Email service provider AWeber advises that a sender’s average complaint rate should stay below 0.1 percent. So, to avoid exceeding this industry standard,you'd be smart to remove abuse emails as soon as an email validator spots them in your list.
Sacha Clément, direct marketing team leader at IMD Business School, is one of our customers who decided to stop emailing complainers.
“ZeroBounce usually unearths between 0 and 2 percent of abuse email from our lists," he told me. "Abuse emails are known as being risky for sender reputations. We have consistently taken the decision to remove all such emails from any type of mailings, to ensure our deliverability rates remain high. Needless to say, we will stick to this strategic decision."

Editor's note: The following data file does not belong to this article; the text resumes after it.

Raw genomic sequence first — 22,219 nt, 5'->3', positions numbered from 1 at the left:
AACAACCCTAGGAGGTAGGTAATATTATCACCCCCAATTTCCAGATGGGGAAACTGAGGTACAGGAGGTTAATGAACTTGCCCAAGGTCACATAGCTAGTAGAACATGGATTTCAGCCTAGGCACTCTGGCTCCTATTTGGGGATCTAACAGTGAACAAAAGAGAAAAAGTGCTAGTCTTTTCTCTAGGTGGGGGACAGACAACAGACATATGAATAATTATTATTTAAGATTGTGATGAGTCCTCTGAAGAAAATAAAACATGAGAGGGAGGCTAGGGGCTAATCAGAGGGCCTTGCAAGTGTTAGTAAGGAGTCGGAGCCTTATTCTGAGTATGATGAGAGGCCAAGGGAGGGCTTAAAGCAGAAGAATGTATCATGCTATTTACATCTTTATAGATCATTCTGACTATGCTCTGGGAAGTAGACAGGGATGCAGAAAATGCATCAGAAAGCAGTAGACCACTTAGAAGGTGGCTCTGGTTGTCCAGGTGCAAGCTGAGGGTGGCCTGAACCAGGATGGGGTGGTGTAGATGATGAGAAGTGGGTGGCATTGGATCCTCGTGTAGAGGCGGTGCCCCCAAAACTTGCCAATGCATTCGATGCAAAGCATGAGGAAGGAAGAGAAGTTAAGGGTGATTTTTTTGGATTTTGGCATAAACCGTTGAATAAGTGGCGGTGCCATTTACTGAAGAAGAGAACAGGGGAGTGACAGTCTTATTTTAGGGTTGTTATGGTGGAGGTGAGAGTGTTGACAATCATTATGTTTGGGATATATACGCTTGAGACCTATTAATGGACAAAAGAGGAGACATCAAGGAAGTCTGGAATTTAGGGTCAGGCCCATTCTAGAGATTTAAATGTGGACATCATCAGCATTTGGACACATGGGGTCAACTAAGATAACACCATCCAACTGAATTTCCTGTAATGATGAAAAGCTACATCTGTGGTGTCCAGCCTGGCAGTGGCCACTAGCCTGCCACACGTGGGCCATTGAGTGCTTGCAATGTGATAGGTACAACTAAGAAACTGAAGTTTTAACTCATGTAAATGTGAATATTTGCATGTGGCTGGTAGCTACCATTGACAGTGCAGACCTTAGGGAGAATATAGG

As a rule of thumb, always pay attention to your complaint rate. It’s a metric that gives you good feedback on your email hygiene and the quality of your content.
How to avoid being marked as spam.
It all starts with asking permission. That means you shouldn’t even consider buying an email list or adding people to your database without consent.
When you establish an honest relationship with your subscribers from the very beginning, abuse emails should be foreign to your list.
Here are some of the best ways to develop a genuine connection with your audience:
- Use the double opt-in: When people confirm they want to be on your list, they’re less likely to mark you as spam. Furthermore, according to a study by Get Response, in countries like France and Germany, where the double opt-in is a standard, open and click-through rates are higher.
- Email consistently: Your subscribers will forget who you are (and label you as spam) if you don’t show up in their inbox on time. Be disciplined in your sending behavior.